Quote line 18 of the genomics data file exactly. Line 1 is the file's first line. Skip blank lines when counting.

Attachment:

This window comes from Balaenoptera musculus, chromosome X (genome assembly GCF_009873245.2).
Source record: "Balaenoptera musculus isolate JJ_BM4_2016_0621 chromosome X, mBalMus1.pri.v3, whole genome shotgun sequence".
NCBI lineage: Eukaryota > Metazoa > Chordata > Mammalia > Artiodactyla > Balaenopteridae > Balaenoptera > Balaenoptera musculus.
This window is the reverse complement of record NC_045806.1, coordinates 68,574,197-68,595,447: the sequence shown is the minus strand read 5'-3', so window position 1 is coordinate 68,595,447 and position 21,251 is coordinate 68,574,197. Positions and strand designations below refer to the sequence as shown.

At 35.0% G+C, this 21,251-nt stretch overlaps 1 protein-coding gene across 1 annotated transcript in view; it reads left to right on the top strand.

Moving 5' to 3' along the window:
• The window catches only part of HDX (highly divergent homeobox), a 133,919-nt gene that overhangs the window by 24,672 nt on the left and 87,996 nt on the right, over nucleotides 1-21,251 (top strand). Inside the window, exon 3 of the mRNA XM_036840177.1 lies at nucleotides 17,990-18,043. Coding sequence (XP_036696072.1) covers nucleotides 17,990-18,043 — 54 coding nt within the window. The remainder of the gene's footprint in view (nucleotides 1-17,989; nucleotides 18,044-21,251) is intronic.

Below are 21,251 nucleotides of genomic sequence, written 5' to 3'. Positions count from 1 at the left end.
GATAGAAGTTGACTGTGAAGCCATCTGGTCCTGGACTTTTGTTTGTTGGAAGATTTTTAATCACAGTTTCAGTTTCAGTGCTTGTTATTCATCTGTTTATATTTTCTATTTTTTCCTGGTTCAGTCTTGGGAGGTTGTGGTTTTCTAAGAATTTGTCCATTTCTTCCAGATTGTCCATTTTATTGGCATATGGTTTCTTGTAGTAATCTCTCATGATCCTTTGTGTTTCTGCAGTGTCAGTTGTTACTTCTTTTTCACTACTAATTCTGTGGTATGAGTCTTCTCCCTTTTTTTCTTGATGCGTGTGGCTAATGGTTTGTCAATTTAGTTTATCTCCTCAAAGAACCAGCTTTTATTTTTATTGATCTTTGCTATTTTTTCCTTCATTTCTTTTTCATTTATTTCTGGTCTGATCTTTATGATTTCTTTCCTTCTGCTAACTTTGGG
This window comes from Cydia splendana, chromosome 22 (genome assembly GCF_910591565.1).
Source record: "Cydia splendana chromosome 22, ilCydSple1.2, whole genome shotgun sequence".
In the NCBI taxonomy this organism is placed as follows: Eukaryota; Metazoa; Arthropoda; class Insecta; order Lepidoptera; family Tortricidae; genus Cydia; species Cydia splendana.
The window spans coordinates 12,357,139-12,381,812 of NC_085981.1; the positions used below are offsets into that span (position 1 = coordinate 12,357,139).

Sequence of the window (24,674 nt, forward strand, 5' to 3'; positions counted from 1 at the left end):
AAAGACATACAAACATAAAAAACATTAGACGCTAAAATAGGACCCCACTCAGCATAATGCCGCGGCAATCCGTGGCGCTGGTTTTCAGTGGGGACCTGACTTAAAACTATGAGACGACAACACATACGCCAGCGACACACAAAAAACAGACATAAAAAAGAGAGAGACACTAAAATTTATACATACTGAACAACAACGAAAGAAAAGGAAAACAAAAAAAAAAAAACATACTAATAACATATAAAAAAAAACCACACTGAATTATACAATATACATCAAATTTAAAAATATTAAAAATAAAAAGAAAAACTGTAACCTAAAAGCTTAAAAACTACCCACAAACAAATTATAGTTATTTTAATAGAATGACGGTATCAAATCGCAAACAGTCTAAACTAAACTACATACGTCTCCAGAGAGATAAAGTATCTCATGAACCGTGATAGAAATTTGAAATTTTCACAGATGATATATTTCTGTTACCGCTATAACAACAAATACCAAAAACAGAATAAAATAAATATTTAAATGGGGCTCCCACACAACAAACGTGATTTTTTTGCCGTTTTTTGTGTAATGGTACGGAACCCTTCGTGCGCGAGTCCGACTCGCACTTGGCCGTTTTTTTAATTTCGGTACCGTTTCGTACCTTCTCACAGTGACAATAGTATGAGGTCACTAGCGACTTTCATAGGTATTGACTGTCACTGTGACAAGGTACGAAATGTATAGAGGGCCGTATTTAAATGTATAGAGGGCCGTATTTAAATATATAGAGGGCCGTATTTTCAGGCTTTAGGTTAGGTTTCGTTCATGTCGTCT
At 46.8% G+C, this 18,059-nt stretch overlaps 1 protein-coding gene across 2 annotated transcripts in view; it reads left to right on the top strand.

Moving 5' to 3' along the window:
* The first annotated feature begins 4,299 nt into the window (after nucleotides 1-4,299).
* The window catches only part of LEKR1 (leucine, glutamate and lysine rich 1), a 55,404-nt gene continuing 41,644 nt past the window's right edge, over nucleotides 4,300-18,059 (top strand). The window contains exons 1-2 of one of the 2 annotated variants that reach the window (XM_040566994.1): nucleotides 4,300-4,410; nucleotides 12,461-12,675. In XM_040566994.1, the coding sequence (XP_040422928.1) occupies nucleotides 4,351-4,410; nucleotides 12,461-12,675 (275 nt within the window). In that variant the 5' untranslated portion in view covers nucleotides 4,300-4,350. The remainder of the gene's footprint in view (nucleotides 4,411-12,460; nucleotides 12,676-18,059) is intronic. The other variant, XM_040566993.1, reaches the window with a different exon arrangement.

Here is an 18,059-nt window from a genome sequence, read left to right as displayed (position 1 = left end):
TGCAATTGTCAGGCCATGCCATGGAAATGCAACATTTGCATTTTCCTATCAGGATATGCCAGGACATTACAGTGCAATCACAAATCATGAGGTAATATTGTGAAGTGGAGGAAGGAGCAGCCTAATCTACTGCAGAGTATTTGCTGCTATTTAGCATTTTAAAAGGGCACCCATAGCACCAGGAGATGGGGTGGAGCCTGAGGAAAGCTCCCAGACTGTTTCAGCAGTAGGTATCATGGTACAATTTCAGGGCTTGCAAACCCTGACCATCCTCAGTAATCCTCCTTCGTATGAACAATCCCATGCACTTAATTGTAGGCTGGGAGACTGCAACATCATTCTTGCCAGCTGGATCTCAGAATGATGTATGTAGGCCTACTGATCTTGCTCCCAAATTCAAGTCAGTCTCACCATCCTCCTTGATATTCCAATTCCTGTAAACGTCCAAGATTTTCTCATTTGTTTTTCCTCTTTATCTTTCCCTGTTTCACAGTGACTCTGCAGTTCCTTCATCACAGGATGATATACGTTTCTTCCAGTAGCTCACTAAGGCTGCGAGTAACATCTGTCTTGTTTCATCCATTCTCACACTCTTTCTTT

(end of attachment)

* The first annotated feature begins 4,299 nt into the window (after nucleotides 1-4,299).